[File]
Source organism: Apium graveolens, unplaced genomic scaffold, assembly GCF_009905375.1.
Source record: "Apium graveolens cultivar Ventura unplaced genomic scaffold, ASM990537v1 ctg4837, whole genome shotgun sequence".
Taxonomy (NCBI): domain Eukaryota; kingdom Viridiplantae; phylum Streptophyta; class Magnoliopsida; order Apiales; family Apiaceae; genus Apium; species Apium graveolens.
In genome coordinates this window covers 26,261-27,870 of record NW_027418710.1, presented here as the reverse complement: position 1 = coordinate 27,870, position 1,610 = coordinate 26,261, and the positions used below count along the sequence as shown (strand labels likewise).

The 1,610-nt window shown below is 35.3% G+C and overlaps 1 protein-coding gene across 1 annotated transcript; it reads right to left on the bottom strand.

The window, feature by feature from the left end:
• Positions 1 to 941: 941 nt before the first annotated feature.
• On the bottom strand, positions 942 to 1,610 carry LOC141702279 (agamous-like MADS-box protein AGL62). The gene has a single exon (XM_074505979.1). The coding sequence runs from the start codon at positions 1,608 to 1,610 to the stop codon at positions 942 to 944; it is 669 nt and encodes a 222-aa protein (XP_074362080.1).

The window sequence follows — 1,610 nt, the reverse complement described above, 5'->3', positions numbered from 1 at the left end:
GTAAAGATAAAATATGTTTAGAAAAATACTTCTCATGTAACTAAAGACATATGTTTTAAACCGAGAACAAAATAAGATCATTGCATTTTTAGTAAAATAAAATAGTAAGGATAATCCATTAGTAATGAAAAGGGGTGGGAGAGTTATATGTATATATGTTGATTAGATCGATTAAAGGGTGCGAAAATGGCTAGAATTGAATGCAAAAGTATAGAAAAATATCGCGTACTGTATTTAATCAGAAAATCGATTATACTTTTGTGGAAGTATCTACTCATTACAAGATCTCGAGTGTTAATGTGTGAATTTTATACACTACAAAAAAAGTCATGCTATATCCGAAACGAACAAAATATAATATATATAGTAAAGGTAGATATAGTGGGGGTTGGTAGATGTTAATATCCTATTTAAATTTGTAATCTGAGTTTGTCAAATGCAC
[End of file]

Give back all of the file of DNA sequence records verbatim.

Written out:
Source organism: Apium graveolens, unplaced genomic scaffold, assembly GCF_009905375.1.
Source record: "Apium graveolens cultivar Ventura unplaced genomic scaffold, ASM990537v1 ctg4837, whole genome shotgun sequence".
Taxonomy (NCBI): domain Eukaryota; kingdom Viridiplantae; phylum Streptophyta; class Magnoliopsida; order Apiales; family Apiaceae; genus Apium; species Apium graveolens.
In genome coordinates this window covers 26,261-27,870 of record NW_027418710.1, presented here as the reverse complement: position 1 = coordinate 27,870, position 1,610 = coordinate 26,261, and the positions used below count along the sequence as shown (strand labels likewise).

The 1,610-nt window shown below is 35.3% G+C and overlaps 1 protein-coding gene across 1 annotated transcript; it reads right to left on the bottom strand.

The window, feature by feature from the left end:
• Positions 1 to 941: 941 nt before the first annotated feature.
• On the bottom strand, positions 942 to 1,610 carry LOC141702279 (agamous-like MADS-box protein AGL62). The gene has a single exon (XM_074505979.1). The coding sequence runs from the start codon at positions 1,608 to 1,610 to the stop codon at positions 942 to 944; it is 669 nt and encodes a 222-aa protein (XP_074362080.1).

The window sequence follows — 1,610 nt, the reverse complement described above, 5'->3', positions numbered from 1 at the left end:
GTAAAGATAAAATATGTTTAGAAAAATACTTCTCATGTAACTAAAGACATATGTTTTAAACCGAGAACAAAATAAGATCATTGCATTTTTAGTAAAATAAAATAGTAAGGATAATCCATTAGTAATGAAAAGGGGTGGGAGAGTTATATGTATATATGTTGATTAGATCGATTAAAGGGTGCGAAAATGGCTAGAATTGAATGCAAAAGTATAGAAAAATATCGCGTACTGTATTTAATCAGAAAATCGATTATACTTTTGTGGAAGTATCTACTCATTACAAGATCTCGAGTGTTAATGTGTGAATTTTATACACTACAAAAAAAGTCATGCTATATCCGAAACGAACAAAATATAATATATATAGTAAAGGTAGATATAGTGGGGGTTGGTAGATGTTAATATCCTATTTAAATTTGTAATCTGAGTTTGTCAAATGCAC